Opponents of a controversial wind farm slated for southwest Victoria have been dealt a blow by the state’s Planning Minister.
Matthew Guy has declared that new guidelines governing turbines’ distance from houses will not apply to the project. A 12-turbine development proposed at The Sisters, 220km from Melbourne, has been stuck in the courts since the local council refused its building application in 2009.
Nearby residents facing the prospect of turbines within 500m of their properties had hoped the Baillieu government’s 2km buffer zone policy would crush the project, but Mr Guy said the ongoing legal process ruled that out.
“There is no doubt there are still a couple of tricky legal situations with some applications that are in train at the moment, and we will leave that to the VCAT (Victorian Civil & Administrative Tribunal) system,” Mr Guy said.
“The Sisters is going through a court proceeding at the moment.
“It would apply on the existing guidelines, the old guidelines.”
The Wind Farm Developments plan would place 135m tall structures around farming land and homes.
The VCAT last year ruled The Sisters should not proceed, backing the Moyne Shire Council’s decision to block it.
The Supreme Court then found VCAT erred by applying 2010 New Zealand noise standards to assess its impact instead of 1998 standards, sending the case back to VCAT for a hearing in June.
Beef farmer Neil Blain, who would have a turbine 450m from his property if The Sisters went ahead, said he remained hopeful that Mr Guy would still help their case, and of a successful VCAT outcome regardless.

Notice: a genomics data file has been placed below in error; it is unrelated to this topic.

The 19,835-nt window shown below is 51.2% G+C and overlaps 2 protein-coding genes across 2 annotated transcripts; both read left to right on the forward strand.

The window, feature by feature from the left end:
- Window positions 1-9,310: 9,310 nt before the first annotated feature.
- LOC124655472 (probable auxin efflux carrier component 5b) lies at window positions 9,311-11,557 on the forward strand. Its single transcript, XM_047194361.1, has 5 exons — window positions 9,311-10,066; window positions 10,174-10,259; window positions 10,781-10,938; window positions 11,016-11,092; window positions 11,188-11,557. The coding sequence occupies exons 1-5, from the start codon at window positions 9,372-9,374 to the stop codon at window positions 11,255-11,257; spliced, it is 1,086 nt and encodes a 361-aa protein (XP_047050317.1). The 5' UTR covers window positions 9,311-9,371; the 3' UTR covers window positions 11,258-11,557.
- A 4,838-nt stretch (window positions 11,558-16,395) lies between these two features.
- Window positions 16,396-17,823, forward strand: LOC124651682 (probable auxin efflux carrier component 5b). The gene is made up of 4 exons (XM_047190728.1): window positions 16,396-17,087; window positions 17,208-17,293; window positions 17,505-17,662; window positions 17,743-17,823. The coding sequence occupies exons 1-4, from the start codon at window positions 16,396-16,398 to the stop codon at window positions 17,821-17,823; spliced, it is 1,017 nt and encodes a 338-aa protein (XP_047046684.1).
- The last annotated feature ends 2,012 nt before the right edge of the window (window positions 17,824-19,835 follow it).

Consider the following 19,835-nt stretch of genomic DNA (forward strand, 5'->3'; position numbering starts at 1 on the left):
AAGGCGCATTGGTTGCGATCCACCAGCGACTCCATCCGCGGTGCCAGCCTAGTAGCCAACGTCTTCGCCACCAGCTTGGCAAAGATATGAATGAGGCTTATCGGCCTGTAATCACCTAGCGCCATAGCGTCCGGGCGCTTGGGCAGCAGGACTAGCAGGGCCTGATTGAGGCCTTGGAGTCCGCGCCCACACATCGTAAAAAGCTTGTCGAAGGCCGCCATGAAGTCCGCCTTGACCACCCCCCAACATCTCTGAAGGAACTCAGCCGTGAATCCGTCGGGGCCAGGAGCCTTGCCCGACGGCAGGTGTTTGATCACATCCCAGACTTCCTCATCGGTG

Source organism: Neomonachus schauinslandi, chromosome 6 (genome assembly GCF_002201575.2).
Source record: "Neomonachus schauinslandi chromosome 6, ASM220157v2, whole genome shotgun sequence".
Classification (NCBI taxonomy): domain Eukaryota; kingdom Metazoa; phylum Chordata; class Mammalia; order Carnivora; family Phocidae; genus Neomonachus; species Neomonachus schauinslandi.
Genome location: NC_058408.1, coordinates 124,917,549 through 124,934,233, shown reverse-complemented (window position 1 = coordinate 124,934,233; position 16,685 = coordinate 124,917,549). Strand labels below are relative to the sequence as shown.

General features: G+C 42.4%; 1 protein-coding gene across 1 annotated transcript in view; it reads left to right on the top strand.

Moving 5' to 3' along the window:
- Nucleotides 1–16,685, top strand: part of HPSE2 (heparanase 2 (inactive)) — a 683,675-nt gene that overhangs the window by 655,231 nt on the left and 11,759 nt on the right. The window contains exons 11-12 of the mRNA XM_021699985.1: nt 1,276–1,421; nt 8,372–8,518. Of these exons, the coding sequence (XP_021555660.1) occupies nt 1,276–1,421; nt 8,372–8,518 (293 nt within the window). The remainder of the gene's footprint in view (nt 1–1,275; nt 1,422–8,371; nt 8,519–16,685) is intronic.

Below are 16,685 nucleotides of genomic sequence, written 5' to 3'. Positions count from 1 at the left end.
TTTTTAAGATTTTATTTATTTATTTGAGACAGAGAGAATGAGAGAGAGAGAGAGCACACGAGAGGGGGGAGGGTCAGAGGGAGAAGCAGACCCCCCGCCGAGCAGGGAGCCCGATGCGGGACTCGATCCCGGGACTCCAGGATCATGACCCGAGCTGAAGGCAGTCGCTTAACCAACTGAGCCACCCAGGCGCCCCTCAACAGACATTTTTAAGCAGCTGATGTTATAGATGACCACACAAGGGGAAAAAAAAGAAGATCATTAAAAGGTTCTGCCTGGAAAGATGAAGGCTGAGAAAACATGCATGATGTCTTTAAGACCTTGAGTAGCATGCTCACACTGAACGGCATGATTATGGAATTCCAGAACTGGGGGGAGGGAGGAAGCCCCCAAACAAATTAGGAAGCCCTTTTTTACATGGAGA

“Based on the noise issue alone, I think we’ve got a very good chance,” Mr Blain said. “I would find it hard to believe that the Planning Minister would just say ‘The Sisters wind farm is on its own’. I’m hoping that the minister might say at least that the wind farm has to be set to the 2010 standards.”
David McLaren is fighting the proposal on behalf of his parents, who face the prospect of eight turbines within 1.6km of their house – the closest about 750m away. “As the policy was explained to us previous to the election, it certainly was indicated that the policy would apply to The Sisters wind farm because it hasn’t been approved,” Mr McLaren said.
The Coalition campaigned before the state election on giving local communities “the key role” in approving wind farms. No new wind farms have been put forward since the November poll, but Mr Guy dismissed the industry’s claim that other states now presented better opportunities: “We have always said that we will bring fairness and certainty back to the wind farm approval process and this is the first step.”
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